Ruth on the road travel blog

Never did work out what these hats were all about- don't even...

Puno looks best when you're leaving

The Uros' reed boats

The floating islands

Trinkets on sale

Reed boat prow

Off we go again (we only broke down twice)

The view from Amantani

...as the sun goes down

And her girls

Our hostess, Cecelia, in the kitchen

Girl with chucu and spindle

Old man and boy on Taquile

Young man knitting

Taquile children

Taquile men at the dock


There are hundreds of companies selling tours of the Lake Titicaca islands, but there's no need to go through them. Instead we hopped onto the "collectivo" boat owned by the Islanders of Amantani. First stop was the famous floating islands built by the Uros people to keep a distance from the agressive land-based tribes. They consist of lake reeds and are renewed at the top as they rot away at the bottom. Amantani itself is a real island of predominantly farming families, without roads, cars or hotels. Instead, we stayed in a family house, room and board costing about USD 6 a night.

The people, like in so many Peruvian communities, have their unique way of dressing. The men knit their own woolly caps in incredibly complex patterns. Lots of them wander around with knitting in hand, while the women are more likely to be toting a spindle to spin more wool. The women wear embroidered black shawls, called chucus, often just draped over their heads to protect from the sun, which at this altitude and so close to the equator, is pretty fierce.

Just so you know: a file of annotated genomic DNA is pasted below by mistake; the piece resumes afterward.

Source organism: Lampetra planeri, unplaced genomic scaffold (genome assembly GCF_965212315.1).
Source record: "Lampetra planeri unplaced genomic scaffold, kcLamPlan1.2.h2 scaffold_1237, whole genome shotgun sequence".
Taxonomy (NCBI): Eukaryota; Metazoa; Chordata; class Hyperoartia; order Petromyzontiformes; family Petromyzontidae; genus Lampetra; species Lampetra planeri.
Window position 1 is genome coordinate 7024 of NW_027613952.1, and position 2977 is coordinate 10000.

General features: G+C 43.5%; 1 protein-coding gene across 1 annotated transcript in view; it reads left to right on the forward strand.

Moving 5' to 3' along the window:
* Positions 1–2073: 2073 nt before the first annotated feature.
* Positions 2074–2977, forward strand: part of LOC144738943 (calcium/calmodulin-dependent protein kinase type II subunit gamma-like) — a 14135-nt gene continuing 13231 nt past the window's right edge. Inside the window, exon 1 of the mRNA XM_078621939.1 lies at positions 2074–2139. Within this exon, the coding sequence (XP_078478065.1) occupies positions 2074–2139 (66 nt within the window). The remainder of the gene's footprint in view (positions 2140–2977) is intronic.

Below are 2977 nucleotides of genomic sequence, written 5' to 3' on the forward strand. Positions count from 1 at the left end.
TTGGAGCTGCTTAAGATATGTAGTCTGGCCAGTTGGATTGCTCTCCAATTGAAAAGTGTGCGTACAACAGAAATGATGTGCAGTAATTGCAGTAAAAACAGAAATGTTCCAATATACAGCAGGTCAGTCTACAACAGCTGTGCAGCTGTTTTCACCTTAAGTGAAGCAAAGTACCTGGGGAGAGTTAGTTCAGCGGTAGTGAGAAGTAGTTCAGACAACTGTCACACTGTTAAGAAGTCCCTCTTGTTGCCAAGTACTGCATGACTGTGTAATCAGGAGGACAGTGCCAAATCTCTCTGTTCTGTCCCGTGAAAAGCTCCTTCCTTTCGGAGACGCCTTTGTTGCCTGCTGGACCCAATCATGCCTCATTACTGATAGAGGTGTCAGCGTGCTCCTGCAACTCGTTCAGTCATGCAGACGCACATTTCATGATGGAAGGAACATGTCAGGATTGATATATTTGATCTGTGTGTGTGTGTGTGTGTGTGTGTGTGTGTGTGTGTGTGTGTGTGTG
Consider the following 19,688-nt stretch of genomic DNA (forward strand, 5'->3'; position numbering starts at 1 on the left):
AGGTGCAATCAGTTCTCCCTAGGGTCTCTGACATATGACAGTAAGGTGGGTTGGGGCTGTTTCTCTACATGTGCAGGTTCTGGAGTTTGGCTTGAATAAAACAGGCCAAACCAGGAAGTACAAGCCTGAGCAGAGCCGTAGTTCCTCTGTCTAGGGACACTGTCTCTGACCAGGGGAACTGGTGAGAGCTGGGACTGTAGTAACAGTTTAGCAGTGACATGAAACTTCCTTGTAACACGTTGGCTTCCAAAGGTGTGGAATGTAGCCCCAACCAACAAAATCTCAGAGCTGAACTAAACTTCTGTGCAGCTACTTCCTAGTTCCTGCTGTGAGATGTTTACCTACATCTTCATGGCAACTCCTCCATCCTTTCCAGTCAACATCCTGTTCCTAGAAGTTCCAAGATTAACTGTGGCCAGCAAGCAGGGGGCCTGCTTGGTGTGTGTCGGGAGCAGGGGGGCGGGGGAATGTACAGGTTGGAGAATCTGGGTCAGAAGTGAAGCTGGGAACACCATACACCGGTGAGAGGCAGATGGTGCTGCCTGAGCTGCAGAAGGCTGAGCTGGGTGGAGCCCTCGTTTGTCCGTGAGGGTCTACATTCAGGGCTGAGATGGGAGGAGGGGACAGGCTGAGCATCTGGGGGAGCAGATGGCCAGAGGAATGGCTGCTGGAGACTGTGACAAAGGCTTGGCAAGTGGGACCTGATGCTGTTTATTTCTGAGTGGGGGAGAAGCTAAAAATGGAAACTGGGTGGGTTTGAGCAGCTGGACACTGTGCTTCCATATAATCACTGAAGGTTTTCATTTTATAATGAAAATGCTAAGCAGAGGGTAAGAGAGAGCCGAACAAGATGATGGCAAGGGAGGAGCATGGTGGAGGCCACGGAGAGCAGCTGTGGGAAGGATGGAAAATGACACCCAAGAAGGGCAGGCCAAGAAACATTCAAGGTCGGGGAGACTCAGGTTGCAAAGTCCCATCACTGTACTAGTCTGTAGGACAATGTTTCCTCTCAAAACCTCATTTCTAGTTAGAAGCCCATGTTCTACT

To say Amantani is quiet is an understatement. Heather (the American girl who has been travelling with me and Charlotte for the last couple of days) went out looking for some action- well, beer at least- and found the main square dark and silent at 8pm. In the end though, the silence was useful cos we could hear something going on somewhere and after ten mintes of moonlit wandering (no streetlights, in fact, very few houses have electricity), we managed to find the only game in town- the party laid on by the tour groups. Everyone was dressed up in the local clothes, the skirts looking very funny over jeans and boots, and being forced to dance. We had a beer and snuck off again, even gladder than usual we hadn't digned up with the tour companies.

The next day we took another collectivo to Taquile, a similar island, though the women's chucus had tassles on the corners instead of embroidery, and thence back the horrid old Puno for a night in a nasty hotel and to catch the bus to Cusco.



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